And that target is too tempting to resist because Ericsson researchers say:

• 70 percent of us (6.1 billion folks) will be using smartphones by 2020;

• 90 percent of people around the globe will have mobile broadband coverage.

Columbia Business School found the post popular data collected is demographics, customer transaction and customer usage gathered by monitoring social media content, social network influencers and customer mobile data.

The only problem is they find it tough to digitally track folks and almost impossible to tie the data back to traditional ad channels for little things like return on investment, results. So it’s almost impossible to deliver an immediate personalized message.

David Ogilvy made it even clearer, “The consumer isn’t a moron. She is your wife.”

The problem is marketers capture so much information they find it almost impossible to relate the pieces because they:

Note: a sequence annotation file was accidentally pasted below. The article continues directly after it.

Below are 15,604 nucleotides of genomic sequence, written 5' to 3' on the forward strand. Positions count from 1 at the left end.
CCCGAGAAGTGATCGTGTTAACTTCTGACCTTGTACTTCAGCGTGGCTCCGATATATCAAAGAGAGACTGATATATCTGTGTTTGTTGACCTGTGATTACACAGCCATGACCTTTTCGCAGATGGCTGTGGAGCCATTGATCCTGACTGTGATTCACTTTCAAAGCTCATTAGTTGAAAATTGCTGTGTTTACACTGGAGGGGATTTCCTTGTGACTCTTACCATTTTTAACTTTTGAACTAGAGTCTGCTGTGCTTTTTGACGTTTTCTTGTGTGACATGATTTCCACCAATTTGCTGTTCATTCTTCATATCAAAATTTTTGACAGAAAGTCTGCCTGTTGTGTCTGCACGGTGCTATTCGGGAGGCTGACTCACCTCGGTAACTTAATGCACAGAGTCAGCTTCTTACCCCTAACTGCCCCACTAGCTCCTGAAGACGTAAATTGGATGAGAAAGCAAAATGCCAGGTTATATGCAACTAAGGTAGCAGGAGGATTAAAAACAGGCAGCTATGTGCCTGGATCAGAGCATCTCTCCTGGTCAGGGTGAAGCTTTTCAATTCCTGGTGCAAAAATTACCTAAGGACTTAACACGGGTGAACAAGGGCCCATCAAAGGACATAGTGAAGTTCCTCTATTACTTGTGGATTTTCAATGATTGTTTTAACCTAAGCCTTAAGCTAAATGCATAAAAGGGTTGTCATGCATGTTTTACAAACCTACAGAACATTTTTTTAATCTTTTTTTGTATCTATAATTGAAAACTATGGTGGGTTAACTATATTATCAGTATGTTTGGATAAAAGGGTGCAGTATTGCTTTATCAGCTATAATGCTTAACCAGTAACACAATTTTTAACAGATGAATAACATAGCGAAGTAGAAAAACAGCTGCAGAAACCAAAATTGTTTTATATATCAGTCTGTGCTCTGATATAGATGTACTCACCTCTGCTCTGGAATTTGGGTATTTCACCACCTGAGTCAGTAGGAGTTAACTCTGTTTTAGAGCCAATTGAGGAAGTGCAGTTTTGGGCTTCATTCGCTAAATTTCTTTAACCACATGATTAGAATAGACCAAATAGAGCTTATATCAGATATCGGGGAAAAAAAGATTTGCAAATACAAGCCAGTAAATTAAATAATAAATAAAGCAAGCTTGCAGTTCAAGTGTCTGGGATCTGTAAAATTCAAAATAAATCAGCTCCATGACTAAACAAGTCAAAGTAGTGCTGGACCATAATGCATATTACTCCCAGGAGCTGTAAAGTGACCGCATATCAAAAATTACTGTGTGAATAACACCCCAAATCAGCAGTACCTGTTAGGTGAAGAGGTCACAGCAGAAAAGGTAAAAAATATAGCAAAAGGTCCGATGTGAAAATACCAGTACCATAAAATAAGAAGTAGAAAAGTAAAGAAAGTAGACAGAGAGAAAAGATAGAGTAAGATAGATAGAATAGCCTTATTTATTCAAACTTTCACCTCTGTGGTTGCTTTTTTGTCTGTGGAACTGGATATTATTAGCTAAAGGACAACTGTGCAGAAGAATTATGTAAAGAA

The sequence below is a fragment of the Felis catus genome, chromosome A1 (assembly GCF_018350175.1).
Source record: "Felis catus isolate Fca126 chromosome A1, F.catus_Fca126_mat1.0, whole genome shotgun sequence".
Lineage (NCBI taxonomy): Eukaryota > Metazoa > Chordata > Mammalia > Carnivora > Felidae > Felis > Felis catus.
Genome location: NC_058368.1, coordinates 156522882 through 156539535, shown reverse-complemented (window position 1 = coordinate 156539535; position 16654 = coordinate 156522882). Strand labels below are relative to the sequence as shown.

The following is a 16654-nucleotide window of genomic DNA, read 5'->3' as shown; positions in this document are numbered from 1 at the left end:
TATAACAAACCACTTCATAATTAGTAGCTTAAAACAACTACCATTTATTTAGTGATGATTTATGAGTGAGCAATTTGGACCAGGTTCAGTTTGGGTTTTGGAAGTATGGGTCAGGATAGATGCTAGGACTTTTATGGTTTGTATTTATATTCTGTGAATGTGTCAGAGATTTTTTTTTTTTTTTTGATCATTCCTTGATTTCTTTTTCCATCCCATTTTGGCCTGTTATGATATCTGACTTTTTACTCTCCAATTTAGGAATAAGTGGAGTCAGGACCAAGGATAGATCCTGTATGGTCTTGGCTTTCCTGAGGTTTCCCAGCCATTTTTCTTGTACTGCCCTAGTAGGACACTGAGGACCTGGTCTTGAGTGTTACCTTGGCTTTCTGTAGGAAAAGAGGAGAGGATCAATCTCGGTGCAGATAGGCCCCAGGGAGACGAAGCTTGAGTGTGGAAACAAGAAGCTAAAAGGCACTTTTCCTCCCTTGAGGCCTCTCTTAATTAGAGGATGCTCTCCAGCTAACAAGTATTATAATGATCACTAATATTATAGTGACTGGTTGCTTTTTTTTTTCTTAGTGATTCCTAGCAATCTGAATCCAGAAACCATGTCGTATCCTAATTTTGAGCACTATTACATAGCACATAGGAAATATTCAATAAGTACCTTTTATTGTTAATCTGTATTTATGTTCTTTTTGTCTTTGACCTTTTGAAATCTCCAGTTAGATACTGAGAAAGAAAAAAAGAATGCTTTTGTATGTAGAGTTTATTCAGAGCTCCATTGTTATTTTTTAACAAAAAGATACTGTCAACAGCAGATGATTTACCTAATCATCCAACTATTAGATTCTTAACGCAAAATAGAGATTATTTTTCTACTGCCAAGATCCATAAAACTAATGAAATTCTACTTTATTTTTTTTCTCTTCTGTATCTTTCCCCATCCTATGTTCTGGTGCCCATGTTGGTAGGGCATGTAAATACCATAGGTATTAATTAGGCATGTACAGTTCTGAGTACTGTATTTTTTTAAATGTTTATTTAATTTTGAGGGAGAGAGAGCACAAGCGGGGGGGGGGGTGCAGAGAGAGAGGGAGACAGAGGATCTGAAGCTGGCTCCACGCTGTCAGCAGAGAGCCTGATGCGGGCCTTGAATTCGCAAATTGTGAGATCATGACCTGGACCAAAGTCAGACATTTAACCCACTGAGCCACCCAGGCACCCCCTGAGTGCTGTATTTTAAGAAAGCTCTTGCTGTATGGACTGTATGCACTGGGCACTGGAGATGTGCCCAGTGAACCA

• Can’t connect the dots;

• Can’t develop effective models so they emulate;

• Find that analytics/tools hard to use, time- consuming, expensive;

• Find that most algorithms are dense/arcane;

• Have to do the heavy lifting by hand, which is expensive – time/money.

The job is just so big, so overwhelming it can’t be properly leveraged.

Companies can’t throw more bodies at the problem because even if they wanted to, there just aren’t (and won’t be) enough people who understand this stuff to do the work … properly, effectively.

Companies have to look for a better solution. An organization that is making progress in this area is Disney … yes that Disney.

Bob Iger may be CEO of Disney, but to him, life isn’t all fun, games, entertainment.

The minute he took over as head of the company, he bet big and early on new technologies to the point that Disney is really a mediatainment company. They either build or buy technology innovation such as MagicBands, an RFID (radio frequency identification) band that lets folks get into the park and buy merchandise (lots of merchandise) with a minimum of human intervention.